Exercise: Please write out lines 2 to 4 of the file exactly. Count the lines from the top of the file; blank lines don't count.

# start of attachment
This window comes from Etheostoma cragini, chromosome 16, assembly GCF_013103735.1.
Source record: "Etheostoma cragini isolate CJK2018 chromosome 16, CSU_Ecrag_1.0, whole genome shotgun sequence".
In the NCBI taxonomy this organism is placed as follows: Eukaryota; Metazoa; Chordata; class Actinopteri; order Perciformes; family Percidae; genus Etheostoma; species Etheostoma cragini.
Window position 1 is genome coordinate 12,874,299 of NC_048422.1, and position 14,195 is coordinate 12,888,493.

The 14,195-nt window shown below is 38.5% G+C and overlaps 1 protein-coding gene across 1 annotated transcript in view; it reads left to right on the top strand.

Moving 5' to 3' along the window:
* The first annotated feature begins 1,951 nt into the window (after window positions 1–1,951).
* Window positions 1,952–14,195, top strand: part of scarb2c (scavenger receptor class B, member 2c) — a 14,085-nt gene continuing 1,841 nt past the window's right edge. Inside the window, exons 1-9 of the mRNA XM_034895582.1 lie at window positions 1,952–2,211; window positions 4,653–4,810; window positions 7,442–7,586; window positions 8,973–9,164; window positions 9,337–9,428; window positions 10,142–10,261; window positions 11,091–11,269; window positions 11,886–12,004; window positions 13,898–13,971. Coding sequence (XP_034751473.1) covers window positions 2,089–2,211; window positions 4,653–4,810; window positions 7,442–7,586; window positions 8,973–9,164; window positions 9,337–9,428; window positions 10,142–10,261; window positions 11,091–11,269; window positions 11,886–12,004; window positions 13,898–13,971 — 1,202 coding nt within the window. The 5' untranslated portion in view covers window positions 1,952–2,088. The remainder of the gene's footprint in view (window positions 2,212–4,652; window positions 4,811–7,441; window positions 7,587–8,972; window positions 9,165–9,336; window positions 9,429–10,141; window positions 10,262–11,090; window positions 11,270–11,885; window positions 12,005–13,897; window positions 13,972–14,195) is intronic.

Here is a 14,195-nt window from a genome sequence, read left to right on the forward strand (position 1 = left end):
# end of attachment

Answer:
Source record: "Etheostoma cragini isolate CJK2018 chromosome 16, CSU_Ecrag_1.0, whole genome shotgun sequence".
In the NCBI taxonomy this organism is placed as follows: Eukaryota; Metazoa; Chordata; class Actinopteri; order Perciformes; family Percidae; genus Etheostoma; species Etheostoma cragini.
Window position 1 is genome coordinate 12,874,299 of NC_048422.1, and position 14,195 is coordinate 12,888,493.